Writer-producer Little Marvin grew up a fan of classic horror, from Alfred Hitchcock to “The Exorcist,” but it wasn’t until he was on set at his own creation, the anthological “Them” for Amazon Prime Video, that he says he had an experience that “codified for me what moves me deeply” about genre fare.
Watching from behind a monitor as cinematographer Checco Varese set up a split diopter shot that showed Henry Emory (Ashley Thomas) smiling at the camera while his wife Lucky (Deborah Ayorinde) is behind him smoking, Little Marvin remembers seeing the image freeze-frame in his mind.
“As a kid, loving all of those classic movies, folks who looked like me never populated the center of those frames,” he says. “Here’s this classic Hitchcock frame that back in the day would have only held Janet Leigh or Eva Marie Saint or Grace Kelly, and instead here’s Deborah Ayorinde in the center of the frame, looking gorgeous, dazzling and Black.”
The first season of “Them” is subtitled “Covenant” and set in the 1950s, when the Emory family moves from the South to Compton, Calif. Prior to relocating, they experience a “family tragedy,” which “creates fissures and cracks and grief and trauma within each of these characters,” Little Marvin says. Once in their new town, they endure other forms of violence and racism from their white neighbors, as well as several supernatural occurrences.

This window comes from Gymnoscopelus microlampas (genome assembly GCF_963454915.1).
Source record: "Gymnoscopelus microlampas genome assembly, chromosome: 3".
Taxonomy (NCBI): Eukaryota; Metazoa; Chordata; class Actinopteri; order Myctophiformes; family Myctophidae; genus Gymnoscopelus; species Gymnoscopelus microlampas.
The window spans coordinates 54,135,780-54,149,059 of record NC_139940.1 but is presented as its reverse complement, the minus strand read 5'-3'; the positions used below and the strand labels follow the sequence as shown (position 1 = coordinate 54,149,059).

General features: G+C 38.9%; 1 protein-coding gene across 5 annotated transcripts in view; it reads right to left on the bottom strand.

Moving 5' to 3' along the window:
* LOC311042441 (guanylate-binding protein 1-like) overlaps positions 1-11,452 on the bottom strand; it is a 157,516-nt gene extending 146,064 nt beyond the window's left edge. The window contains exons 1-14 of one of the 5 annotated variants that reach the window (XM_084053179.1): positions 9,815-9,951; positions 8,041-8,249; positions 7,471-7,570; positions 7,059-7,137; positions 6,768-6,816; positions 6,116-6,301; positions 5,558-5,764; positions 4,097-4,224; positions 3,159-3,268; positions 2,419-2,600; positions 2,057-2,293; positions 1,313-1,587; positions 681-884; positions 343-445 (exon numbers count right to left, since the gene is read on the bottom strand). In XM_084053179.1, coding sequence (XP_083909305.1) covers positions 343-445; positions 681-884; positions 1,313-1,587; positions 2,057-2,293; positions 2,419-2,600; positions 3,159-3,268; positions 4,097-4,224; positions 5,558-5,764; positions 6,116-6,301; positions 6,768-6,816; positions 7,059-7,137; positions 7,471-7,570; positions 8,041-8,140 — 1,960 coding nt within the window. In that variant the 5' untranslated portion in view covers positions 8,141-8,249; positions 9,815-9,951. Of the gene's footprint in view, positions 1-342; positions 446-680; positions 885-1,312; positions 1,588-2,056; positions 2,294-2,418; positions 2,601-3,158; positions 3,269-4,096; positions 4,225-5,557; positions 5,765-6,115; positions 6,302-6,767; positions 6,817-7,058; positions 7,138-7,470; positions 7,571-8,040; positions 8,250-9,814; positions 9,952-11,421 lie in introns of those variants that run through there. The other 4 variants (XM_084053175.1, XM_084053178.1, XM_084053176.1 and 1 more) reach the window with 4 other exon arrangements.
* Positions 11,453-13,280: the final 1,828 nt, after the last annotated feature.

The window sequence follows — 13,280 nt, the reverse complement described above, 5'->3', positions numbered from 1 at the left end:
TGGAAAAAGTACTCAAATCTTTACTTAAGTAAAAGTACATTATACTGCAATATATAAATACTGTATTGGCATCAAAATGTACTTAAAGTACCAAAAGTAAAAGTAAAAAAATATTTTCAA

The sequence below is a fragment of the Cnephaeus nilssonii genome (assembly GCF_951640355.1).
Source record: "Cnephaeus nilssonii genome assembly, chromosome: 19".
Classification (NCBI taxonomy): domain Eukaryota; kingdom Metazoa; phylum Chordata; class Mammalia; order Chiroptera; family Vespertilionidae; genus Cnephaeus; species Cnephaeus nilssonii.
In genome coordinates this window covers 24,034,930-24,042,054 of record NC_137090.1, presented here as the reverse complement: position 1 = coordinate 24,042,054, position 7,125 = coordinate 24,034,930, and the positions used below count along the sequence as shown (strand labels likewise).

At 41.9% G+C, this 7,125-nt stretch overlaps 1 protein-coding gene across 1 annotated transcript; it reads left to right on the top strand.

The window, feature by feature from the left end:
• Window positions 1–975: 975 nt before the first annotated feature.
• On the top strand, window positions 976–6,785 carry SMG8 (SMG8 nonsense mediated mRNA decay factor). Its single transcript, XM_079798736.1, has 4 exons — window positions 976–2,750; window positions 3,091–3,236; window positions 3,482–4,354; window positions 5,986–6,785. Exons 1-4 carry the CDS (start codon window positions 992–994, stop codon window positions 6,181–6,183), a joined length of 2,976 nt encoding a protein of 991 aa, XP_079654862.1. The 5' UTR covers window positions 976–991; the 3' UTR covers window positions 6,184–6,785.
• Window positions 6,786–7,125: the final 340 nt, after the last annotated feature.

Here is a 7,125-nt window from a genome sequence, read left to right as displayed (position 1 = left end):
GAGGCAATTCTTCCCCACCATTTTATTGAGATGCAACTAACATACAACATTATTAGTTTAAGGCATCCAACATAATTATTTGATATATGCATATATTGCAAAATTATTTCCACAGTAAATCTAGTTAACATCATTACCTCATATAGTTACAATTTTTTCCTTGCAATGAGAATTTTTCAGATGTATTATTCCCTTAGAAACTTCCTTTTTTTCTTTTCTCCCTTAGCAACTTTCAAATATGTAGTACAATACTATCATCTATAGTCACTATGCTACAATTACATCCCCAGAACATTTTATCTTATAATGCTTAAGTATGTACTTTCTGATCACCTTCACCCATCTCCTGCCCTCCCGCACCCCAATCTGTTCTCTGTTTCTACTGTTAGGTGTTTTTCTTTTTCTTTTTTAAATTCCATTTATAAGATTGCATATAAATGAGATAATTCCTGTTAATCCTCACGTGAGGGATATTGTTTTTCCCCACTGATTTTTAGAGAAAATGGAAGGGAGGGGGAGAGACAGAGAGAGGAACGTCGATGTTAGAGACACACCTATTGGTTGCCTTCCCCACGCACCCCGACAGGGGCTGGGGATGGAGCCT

“Tananarive Due says it most eloquently, very simply: ‘Black history is horror,’” Little Marvin says, quoting the author, but “there was never any sense in my mind that I would explore a haunted country without having a haunted story.”
The supernatural horror elements the show uses feature everything from red saturation to monstrous hallucinations. The historic horror depicted includes the “cabal of forces that conspired to keep Black folks, or any minority, out while keeping some folks in.” But “as twisted and dark as our story undoubtedly is,” the producer says, by centering the Emorys in the narrative, he wanted to “write a love letter to the families of the great migration.”
“Here are Black folks that are literally scrapping and scraping, driving impossible distances, in order to escape a certain kind of terror — only to be confronted with the exact same hatred and paranoia and rage that they were trying to leave behind. I wanted to honor those families,” he says.
“Them” received a two-season order from Amazon in 2018, and a year later Little Marvin struck an overall deal with the streamer under which his production company, Odd Man Out, will create and produce additional original content. The first season of “Them” launches April 9 (the subsequent one is not yet scheduled). Already, the show has set the tone for what Little Marvin wants to deliver long-term.
Reflecting on the emotional moment he had at video village, he says, “That set a goal. I want to keep telling stories I love, but I want to show the world as it is. The lens hasn’t always caught us, but we’ve always been here.”